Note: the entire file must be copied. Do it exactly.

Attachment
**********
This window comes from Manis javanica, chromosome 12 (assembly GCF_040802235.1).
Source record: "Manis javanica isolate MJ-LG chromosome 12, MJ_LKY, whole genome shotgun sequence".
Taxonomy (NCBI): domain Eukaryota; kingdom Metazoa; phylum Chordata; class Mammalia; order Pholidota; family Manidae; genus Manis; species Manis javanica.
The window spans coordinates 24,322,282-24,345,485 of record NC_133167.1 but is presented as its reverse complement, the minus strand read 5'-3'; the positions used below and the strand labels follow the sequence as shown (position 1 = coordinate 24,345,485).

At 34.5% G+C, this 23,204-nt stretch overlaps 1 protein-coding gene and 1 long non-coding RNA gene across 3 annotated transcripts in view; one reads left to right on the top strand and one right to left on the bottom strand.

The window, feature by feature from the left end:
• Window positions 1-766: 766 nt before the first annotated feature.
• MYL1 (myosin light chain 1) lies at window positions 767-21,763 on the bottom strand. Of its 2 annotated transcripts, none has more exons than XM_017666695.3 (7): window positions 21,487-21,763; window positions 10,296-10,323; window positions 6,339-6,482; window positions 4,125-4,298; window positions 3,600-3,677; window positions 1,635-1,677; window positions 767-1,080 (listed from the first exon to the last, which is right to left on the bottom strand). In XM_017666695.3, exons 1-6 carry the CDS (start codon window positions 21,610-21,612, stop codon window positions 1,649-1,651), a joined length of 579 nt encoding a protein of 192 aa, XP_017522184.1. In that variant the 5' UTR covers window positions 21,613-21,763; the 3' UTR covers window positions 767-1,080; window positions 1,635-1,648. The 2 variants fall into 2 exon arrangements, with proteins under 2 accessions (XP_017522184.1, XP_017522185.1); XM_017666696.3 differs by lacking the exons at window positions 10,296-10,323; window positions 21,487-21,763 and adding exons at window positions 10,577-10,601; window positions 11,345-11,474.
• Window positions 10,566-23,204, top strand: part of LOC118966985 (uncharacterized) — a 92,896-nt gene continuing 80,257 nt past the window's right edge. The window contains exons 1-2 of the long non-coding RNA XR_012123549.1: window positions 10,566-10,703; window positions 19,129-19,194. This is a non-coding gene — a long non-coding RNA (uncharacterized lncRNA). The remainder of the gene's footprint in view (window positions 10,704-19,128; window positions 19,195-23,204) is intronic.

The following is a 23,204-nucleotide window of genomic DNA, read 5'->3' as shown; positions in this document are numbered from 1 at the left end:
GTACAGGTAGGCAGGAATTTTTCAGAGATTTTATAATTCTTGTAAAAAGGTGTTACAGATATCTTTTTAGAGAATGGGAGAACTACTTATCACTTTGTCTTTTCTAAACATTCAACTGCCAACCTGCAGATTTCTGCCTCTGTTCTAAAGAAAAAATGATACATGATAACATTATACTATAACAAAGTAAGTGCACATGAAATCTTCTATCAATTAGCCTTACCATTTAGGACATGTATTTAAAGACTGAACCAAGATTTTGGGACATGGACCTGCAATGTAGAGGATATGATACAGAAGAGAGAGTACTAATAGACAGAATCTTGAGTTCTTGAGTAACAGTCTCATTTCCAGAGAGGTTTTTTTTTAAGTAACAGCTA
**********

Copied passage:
This window comes from Manis javanica, chromosome 12 (assembly GCF_040802235.1).
Source record: "Manis javanica isolate MJ-LG chromosome 12, MJ_LKY, whole genome shotgun sequence".
Taxonomy (NCBI): domain Eukaryota; kingdom Metazoa; phylum Chordata; class Mammalia; order Pholidota; family Manidae; genus Manis; species Manis javanica.
The window spans coordinates 24,322,282-24,345,485 of record NC_133167.1 but is presented as its reverse complement, the minus strand read 5'-3'; the positions used below and the strand labels follow the sequence as shown (position 1 = coordinate 24,345,485).

At 34.5% G+C, this 23,204-nt stretch overlaps 1 protein-coding gene and 1 long non-coding RNA gene across 3 annotated transcripts in view; one reads left to right on the top strand and one right to left on the bottom strand.

The window, feature by feature from the left end:
• Window positions 1-766: 766 nt before the first annotated feature.
• MYL1 (myosin light chain 1) lies at window positions 767-21,763 on the bottom strand. Of its 2 annotated transcripts, none has more exons than XM_017666695.3 (7): window positions 21,487-21,763; window positions 10,296-10,323; window positions 6,339-6,482; window positions 4,125-4,298; window positions 3,600-3,677; window positions 1,635-1,677; window positions 767-1,080 (listed from the first exon to the last, which is right to left on the bottom strand). In XM_017666695.3, exons 1-6 carry the CDS (start codon window positions 21,610-21,612, stop codon window positions 1,649-1,651), a joined length of 579 nt encoding a protein of 192 aa, XP_017522184.1. In that variant the 5' UTR covers window positions 21,613-21,763; the 3' UTR covers window positions 767-1,080; window positions 1,635-1,648. The 2 variants fall into 2 exon arrangements, with proteins under 2 accessions (XP_017522184.1, XP_017522185.1); XM_017666696.3 differs by lacking the exons at window positions 10,296-10,323; window positions 21,487-21,763 and adding exons at window positions 10,577-10,601; window positions 11,345-11,474.
• Window positions 10,566-23,204, top strand: part of LOC118966985 (uncharacterized) — a 92,896-nt gene continuing 80,257 nt past the window's right edge. The window contains exons 1-2 of the long non-coding RNA XR_012123549.1: window positions 10,566-10,703; window positions 19,129-19,194. This is a non-coding gene — a long non-coding RNA (uncharacterized lncRNA). The remainder of the gene's footprint in view (window positions 10,704-19,128; window positions 19,195-23,204) is intronic.

The following is a 23,204-nucleotide window of genomic DNA, read 5'->3' as shown; positions in this document are numbered from 1 at the left end:
GTACAGGTAGGCAGGAATTTTTCAGAGATTTTATAATTCTTGTAAAAAGGTGTTACAGATATCTTTTTAGAGAATGGGAGAACTACTTATCACTTTGTCTTTTCTAAACATTCAACTGCCAACCTGCAGATTTCTGCCTCTGTTCTAAAGAAAAAATGATACATGATAACATTATACTATAACAAAGTAAGTGCACATGAAATCTTCTATCAATTAGCCTTACCATTTAGGACATGTATTTAAAGACTGAACCAAGATTTTGGGACATGGACCTGCAATGTAGAGGATATGATACAGAAGAGAGAGTACTAATAGACAGAATCTTGAGTTCTTGAGTAACAGTCTCATTTCCAGAGAGGTTTTTTTTTAAGTAACAGCTA